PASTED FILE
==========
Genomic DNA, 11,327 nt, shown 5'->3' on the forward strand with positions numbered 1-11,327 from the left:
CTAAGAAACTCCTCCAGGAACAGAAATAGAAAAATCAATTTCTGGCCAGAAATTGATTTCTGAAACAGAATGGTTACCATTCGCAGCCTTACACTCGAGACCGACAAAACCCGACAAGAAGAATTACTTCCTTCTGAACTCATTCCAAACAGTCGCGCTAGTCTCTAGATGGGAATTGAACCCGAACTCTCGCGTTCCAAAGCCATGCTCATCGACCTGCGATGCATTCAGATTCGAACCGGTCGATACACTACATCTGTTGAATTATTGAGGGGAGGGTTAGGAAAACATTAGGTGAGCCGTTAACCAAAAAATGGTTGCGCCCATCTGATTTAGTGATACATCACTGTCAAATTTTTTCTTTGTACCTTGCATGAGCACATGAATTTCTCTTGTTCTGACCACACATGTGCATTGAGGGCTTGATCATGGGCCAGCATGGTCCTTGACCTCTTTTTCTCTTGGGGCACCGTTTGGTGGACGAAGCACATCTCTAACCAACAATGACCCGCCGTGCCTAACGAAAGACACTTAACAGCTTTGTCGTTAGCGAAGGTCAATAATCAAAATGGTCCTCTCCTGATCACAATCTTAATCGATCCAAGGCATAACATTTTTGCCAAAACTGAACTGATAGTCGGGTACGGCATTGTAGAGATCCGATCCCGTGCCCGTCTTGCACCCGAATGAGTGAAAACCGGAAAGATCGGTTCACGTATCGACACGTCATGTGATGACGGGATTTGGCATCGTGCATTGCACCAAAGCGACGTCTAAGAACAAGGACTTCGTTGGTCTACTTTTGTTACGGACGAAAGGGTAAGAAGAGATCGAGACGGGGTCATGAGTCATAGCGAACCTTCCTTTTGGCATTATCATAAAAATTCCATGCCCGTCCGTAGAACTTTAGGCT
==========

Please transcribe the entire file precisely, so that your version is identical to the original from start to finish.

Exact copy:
Genomic DNA, 11,327 nt, shown 5'->3' on the forward strand with positions numbered 1-11,327 from the left:
CTAAGAAACTCCTCCAGGAACAGAAATAGAAAAATCAATTTCTGGCCAGAAATTGATTTCTGAAACAGAATGGTTACCATTCGCAGCCTTACACTCGAGACCGACAAAACCCGACAAGAAGAATTACTTCCTTCTGAACTCATTCCAAACAGTCGCGCTAGTCTCTAGATGGGAATTGAACCCGAACTCTCGCGTTCCAAAGCCATGCTCATCGACCTGCGATGCATTCAGATTCGAACCGGTCGATACACTACATCTGTTGAATTATTGAGGGGAGGGTTAGGAAAACATTAGGTGAGCCGTTAACCAAAAAATGGTTGCGCCCATCTGATTTAGTGATACATCACTGTCAAATTTTTTCTTTGTACCTTGCATGAGCACATGAATTTCTCTTGTTCTGACCACACATGTGCATTGAGGGCTTGATCATGGGCCAGCATGGTCCTTGACCTCTTTTTCTCTTGGGGCACCGTTTGGTGGACGAAGCACATCTCTAACCAACAATGACCCGCCGTGCCTAACGAAAGACACTTAACAGCTTTGTCGTTAGCGAAGGTCAATAATCAAAATGGTCCTCTCCTGATCACAATCTTAATCGATCCAAGGCATAACATTTTTGCCAAAACTGAACTGATAGTCGGGTACGGCATTGTAGAGATCCGATCCCGTGCCCGTCTTGCACCCGAATGAGTGAAAACCGGAAAGATCGGTTCACGTATCGACACGTCATGTGATGACGGGATTTGGCATCGTGCATTGCACCAAAGCGACGTCTAAGAACAAGGACTTCGTTGGTCTACTTTTGTTACGGACGAAAGGGTAAGAAGAGATCGAGACGGGGTCATGAGTCATAGCGAACCTTCCTTTTGGCATTATCATAAAAATTCCATGCCCGTCCGTAGAACTTTAGGCT